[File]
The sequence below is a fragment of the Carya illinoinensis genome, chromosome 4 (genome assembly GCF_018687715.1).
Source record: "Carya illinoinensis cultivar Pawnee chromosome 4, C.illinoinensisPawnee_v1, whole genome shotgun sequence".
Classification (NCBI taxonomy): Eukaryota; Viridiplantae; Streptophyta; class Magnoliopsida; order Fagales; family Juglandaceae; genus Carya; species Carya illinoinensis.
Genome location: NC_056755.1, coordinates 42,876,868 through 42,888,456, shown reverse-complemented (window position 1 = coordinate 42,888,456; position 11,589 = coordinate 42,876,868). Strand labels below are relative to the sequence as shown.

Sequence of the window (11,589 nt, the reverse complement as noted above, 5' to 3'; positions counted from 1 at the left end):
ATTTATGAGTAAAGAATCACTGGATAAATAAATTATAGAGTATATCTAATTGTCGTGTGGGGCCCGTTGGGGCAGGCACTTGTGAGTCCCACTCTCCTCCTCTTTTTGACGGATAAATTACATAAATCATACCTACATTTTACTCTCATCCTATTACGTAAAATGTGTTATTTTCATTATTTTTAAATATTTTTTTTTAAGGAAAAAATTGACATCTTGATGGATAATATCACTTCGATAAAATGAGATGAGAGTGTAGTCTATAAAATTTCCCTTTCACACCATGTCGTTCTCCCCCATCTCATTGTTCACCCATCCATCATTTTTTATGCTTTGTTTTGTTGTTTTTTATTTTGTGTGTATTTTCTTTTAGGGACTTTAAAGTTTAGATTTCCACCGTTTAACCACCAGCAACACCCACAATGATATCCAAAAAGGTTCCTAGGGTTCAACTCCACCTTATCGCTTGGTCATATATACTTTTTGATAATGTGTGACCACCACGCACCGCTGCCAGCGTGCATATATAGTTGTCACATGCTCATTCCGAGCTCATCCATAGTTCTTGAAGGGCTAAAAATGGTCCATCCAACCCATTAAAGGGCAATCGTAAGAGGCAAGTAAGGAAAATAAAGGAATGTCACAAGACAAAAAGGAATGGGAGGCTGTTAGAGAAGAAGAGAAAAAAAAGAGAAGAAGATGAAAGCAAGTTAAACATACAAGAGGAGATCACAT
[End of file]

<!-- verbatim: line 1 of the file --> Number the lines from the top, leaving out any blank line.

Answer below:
The sequence below is a fragment of the Carya illinoinensis genome, chromosome 4 (genome assembly GCF_018687715.1).